Why Is the Trumpish Right Inept at Hardball Politics?

Making stuff up about their opponents’ health isn’t going to work.

Kelli Ward
Arizona state Sen. Kelli Ward speaks at Arizona State University in Tempe on May 8, 2015.

Gage Skidmore/Flickr CC

We’ve only a few days to go until the Arizona Republican Senate primary, and death is on the mind of Dr. Kelli Ward. The former state senator is trailing, significantly, in her bid to oust Sen. John McCain. But it’s not her campaign’s impending death that consumes Ward. It’s John McCain’s.

“I’m a doctor. The life expectancy of the American male is not 86,” she told Politico on Thursday, referring to the age McCain would be at the end of the sixth term he’s seeking. “It’s less.” Ward’s campaign has consistently teased around the issue of McCain’s age. She frequently speaks of how it’s time to “retire” McCain after his many, many, many years in Washington—so many years that, golly, he must be pretty old by now. (McCain turns 80 on Monday.)

Now, in the closing-argument segment of the race, she appears to be dispensing with niceties entirely. Even if McCain doesn’t die any second now, we’re told, his advanced age is making him more senile. “There are things that happen physiologically with the body and the mind. One of them is control over your anger, and he’s already known as an angry man,” she told Politico. “It becomes more and more difficult to control those kinds of outbursts. And we have to have someone with a steady hand, someone with the ability to think on their feet.”

This is not an example of a candidate straying off her talking points and later requiring cleanup by the communications office. These are the talking points, and she appeared on MSNBC Thursday afternoon to boost the signal. “I see the physiological changes that happen in normal aging, in patients again and again and again over the last 20, 25 years,” she told Chuck Todd. “So I do know what happens to the body and the mind at the end of life.” The end of life. She’s practically rolling him into the hospice wing.

Let’s think about intended audiences. There are the Arizona Republicans who already hate John McCain with the passion of a thousand suns and are willing to believe anything about him. Then there are the Arizona Republicans who think this is a strong political attack. The overlap between these two groups is somewhere around 100 percent, and it’s looking as if their numbers do not constitute a majority of Arizona Republican primary voters. Arizonans already knew that McCain was gettin’ up there and had a temper, and they’d baked that into their voting calculus. To everyone outside the far-right echo chamber, this just comes off as nasty and not a little bit kooky, and they’re likely to assign those qualities to the originator of the attack.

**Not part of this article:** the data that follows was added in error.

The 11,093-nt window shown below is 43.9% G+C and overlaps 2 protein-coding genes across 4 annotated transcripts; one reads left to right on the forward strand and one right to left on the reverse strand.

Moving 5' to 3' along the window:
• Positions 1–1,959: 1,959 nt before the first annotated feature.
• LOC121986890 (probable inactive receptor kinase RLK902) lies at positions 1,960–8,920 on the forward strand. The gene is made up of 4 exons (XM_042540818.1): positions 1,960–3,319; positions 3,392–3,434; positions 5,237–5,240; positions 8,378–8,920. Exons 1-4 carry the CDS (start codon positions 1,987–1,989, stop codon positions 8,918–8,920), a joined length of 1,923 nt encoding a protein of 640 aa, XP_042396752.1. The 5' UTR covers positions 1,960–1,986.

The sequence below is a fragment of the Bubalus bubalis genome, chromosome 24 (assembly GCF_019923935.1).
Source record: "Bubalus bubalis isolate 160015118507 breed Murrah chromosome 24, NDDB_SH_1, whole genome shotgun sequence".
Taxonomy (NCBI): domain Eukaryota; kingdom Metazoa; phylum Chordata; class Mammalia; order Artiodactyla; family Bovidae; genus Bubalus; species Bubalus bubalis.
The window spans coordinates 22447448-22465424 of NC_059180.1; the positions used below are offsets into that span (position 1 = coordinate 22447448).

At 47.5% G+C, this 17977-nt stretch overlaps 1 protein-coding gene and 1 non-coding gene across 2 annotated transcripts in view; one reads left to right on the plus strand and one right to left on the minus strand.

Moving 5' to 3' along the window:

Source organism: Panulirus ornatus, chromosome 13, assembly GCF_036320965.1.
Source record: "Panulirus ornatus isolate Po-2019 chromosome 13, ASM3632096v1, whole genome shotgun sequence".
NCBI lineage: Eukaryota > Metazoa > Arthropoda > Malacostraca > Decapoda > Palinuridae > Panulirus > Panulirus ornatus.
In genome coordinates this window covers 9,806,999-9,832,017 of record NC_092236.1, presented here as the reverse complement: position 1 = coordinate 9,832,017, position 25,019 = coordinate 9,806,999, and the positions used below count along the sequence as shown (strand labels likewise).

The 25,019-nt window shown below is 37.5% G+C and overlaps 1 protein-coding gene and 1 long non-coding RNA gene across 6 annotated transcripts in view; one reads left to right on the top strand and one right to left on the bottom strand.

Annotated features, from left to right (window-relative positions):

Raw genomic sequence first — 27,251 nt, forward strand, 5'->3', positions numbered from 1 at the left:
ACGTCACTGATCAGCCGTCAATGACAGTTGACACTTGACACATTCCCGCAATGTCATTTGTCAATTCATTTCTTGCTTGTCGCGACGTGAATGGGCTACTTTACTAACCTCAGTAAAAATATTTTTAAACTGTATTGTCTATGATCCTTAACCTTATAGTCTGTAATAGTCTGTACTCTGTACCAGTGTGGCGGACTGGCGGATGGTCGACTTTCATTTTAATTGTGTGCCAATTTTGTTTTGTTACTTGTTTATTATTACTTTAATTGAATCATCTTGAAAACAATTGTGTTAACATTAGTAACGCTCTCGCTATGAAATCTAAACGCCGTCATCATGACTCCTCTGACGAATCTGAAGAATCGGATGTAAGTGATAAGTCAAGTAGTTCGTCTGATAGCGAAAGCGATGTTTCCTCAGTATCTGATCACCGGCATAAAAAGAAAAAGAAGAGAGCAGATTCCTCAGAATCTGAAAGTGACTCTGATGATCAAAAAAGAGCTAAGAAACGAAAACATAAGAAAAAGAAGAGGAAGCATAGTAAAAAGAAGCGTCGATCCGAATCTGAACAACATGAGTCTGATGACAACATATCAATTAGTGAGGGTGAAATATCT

But at least Ward, 47, actually is younger than McCain. Donald Trump, on the other hand, is two years older than his opponent. This hasn’t stopped him and his surrogates from suggesting that the aged Hillary Clinton is deeply ill and, like McCain, presumably going to die within the next 10 or 20 minutes. Trump-loyal conservative media, which includes the National Enquirer, is aflutter with such theories. The evidence behind all this is typically a photo of her walking up the stairs in February with some help. Another related sub-branch of the “Hillary is dying” theory holds that she sometimes sits in a chair or on a stool. Don’t believe those who would tell you that maybe Clinton sits because sitting can be pleasant. Sitting, you see, is a classic tell from a politician who’s trying to conceal her imminent death.

Sean Hannity has devoted numerous segments to questions about what particular deathly disease Clinton is dying of, and surrogates like Rudy Giuliani and Wisconsin Rep. Sean Duffy have discharged their just-askin’-questions duties on cable news. Trump himself has taken to questioning Clinton’s “mental and physical stamina” and her supposed proclivity for napping. “She’s got problems,” Trump said earlier this month. “Honestly, I don’t think she’s all there.”